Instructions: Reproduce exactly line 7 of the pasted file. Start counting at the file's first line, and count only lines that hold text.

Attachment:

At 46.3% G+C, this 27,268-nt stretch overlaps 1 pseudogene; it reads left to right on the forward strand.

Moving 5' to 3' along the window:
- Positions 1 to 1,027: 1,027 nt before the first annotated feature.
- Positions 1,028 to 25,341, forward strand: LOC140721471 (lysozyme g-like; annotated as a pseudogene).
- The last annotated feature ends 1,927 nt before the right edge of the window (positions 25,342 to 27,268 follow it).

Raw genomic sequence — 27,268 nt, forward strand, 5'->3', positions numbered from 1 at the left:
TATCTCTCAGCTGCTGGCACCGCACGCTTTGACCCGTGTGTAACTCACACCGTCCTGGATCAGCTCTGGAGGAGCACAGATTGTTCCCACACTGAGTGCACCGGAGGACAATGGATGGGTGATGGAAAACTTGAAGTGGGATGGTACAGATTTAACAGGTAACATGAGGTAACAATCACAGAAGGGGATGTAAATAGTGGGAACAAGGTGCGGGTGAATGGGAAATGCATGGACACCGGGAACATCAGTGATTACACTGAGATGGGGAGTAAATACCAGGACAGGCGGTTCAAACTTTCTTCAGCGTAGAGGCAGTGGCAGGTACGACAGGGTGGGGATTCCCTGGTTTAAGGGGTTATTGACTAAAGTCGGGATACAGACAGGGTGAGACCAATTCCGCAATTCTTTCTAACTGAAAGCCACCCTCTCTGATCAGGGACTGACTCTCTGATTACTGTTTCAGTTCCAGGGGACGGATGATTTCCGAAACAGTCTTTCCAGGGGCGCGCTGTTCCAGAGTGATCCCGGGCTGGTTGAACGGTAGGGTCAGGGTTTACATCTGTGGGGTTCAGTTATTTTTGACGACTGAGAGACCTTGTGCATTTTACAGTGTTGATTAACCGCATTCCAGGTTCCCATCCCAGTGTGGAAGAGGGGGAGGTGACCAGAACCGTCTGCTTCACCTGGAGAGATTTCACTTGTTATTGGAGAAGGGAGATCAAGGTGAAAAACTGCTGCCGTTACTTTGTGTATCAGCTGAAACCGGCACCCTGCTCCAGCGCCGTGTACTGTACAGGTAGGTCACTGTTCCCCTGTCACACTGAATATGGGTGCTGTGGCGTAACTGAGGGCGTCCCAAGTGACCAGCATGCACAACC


TATCTCTCAGCTGCTGGCACCGCACGCTTTGACCCGTGTGTAACTCACACCGTCCTGGATCAGCTCTGGAGGAGCACAGATTGTTCCCACACTGAGTGCACCGGAGGACAATGGATGGGTGATGGAAAACTTGAAGTGGGATGGTACAGATTTAACAGGTAACATGAGGTAACAATCACAGAAGGGGATGTAAATAGTGGGAACAAGGTGCGGGTGAATGGGAAATGCATGGACACCGGGAACATCAGTGATTACACTGAGATGGGGAGTAAATACCAGGACAGGCGGTTCAAACTTTCTTCAGCGTAGAGGCAGTGGCAGGTACGACAGGGTGGGGATTCCCTGGTTTAAGGGGTTATTGACTAAAGTCGGGATACAGACAGGGTGAGACCAATTCCGCAATTCTTTCTAACTGAAAGCCACCCTCTCTGATCAGGGACTGACTCTCTGATTACTGTTTCAGTTCCAGGGGACGGATGATTTCCGAAACAGTCTTTCCAGGGGCGCGCTGTTCCAGAGTGATCCCGGGCTGGTTGAACGGTAGGGTCAGGGTTTACATCTGTGGGGTTCAGTTATTTTTGACGACTGAGAGACCTTGTGCATTTTACAGTGTTGATTAACCGCATTCCAGGTTCCCATCCCAGTGTGGAAGAGGGGGAGGTGACCAGAACCGTCTGCTTCACCTGGAGAGATTTCACTTGTTATTGGAGAAGGGAGATCAAGGTGAAAAACTGCTGCCGTTACTTTGTGTATCAGCTGAAACCGGCACCCTGCTCCAGCGCCGTGTACTGTACAGGTAGGTCACTGTTCCCCTGTCACACTGAATATGGGTGCTGTGGCGTAACTGAGGGCGTCCCAAGTGACCAGCATGCACAACC